Annual Public Meeting of the Oxford Area Flood Partnership (OAFP)

27 October 2010

Annual Public Meeting of the Oxford Area Flood Partnership (OAFP). (This is not OFA.)

We attended and asked about:

  • Lamarsh Road as a flood route (we presented our report – October 2010)
  • The railway track at Redbridge
  • Munday’s underbridge at Redbridge
  • Why OAFP meetings are held in camera
  • Work that we have been pushing for on Osney Island.

The OAFP is described on the Oxford City website. We are not a member of the Partnership.
The Partnership holds a meeting open to the public each year. This year’s was on 27 October. Officers representing the Partnership, local Councillors and members of the public, including seven OFA Steering Group members, attended.

Tim Sadler of Oxford City Council presented the flood reduction work that has been done in the past year in several parts of Oxford. The achievements are considerable and more is on the way.
We heard that Network Rail will not be raising the railway line just below the old Abingdon Road bridge after all (see below). We are delighted that they will still be doing the planned flood relief work in the Redbridge area.
Another welcome piece of news, hot off the press and announced at the meeting, was that the Environment Agency is to clear Seacourt Stream. We do not yet know how extensive this is to be, in degree or in the length of the stream to be cleared and look forward to hearing more.

Members of the OFA Steering Group spoke about the following:

1  Lamarsh Road
The OAFP kindly allowed Brian Durham of OFA to present the results of his investigations on the use of Lamarsh Road as a route for floodwater, to relieve other areas while at the same time reducing flooding of properties in the road itself and improving access during floods to the residential and commercial areas served by the road. His observations complement the work already undertaken by members of the Partnership – Oxford City, the County, Thames Water and the Environment Agency, and the constructive cooperation of Kingerlee who are going to develop the site at the southern end of the road. We remain hopeful of a positive outcome from all the effort that has gone into this.

2 The railway track at Redbridge
We commented that the announcement that Network Rail are not after all to raise the track at Redbridge, in the immediate future at least, may well be a good thing as far as property flooding goes. This is because in isolation, i.e. with no compensatory measures, raising the track alone would increase the existing damming effect of the track (see 3 below). Of course if culverts were enlarged at the same time that could be different.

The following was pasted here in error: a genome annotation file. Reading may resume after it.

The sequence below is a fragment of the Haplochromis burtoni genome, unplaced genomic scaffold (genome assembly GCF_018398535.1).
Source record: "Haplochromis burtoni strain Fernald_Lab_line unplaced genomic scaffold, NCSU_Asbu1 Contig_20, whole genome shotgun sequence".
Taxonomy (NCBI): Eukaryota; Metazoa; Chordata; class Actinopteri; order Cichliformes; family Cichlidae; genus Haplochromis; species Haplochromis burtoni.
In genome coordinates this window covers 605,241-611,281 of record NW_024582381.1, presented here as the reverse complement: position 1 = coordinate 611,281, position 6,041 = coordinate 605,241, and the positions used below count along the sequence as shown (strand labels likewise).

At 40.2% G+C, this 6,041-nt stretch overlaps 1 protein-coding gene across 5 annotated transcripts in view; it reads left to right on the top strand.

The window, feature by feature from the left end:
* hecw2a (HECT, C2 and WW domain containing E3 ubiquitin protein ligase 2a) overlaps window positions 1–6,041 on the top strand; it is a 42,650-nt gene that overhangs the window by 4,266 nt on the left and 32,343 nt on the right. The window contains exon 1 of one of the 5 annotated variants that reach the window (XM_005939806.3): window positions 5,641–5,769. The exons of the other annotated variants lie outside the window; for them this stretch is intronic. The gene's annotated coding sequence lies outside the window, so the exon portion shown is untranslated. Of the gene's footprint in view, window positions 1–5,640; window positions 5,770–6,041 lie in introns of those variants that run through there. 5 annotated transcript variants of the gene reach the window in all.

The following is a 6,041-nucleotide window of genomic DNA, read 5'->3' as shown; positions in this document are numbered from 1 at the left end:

3 The great importance of getting Munday’s underbridge in Kennington working to full capacity
During times of flood this is a key bridge, carrying floodwater under the railway, from west to east, out of the West Oxford floodplain and into the Thames below Oxford. It is key because of its large size, and that it is the last point in the floodplain at which water can get past the dam which the railway forms. At present it is operating at about half capacity, because the approach channel is too narrow and the bridge itself is severely silted up. The result is that water to the west can be about 2 ft / 60 cm deeper on the west than the east of the railway, flooding homes. This can and should be remedied. See photos and our proposals (Munday’s underbridge).
Clearing Munday’s bridge and substantially enlarging the approach channel would benefit properties and the railway. This could be a joint project between Network Rail and the Environment Agency. The County and Thames Water would also have a part to play as they each own one of the drains which poke out into, and so obstruct, the approach channel. This means a Partnership project and we hope therefore that the Partnership will give it their urgent and concerted attention. We will continue to raise it at every opportunity.

4 We asked why OAFP meetings are held in camera
Members of the Public may address the OAFP for 10 minutes at the start of their meetings, by prior agreement, but after that members of the Public and elected Councillors have to leave. Minutes are published but not till weeks after the meeting and they are not very detailed.

OFA believes that members of the public should be allowed to attend as observers. We believe that, unless there is some very strong reason why not,  the public and their elected representatives, who are paying the bills and on whose behalf things are being done, should be able to hear what is said. We have heard no convincing reason why this should not be the case. Minutes are no substitute. Opening the meetings to the public would be consistent with principles of open government, accountability, transparency, working with the community and trusting the public (“the Big Society”). It would improve communication, and increase mutual confidence, trust and cooperation. The OAFP need have nothing to fear. The Thames Regional Flood Defence Committee, responsible for a budget of millions, actively invites Public and Press to attend its meetings.

The OAFP said it  would consider this request again when it next meets, in January 2011.

5 We asked about work that we have been pushing for on Osney Island
First, to build a new spur from the Bridge Street extension road drain via the passageway into the Environment Agency’s land, where a new sump would be created. From the sump, excess water would be pumped into the weir pool.
Second, to upgrade the current pumping station in West Street by installing a pump of greater capacity and redesign the outfall so that the water is discharged with the flow of water in Osney Stream.
Thames Water undertook to speak further with OFA about both these issues.

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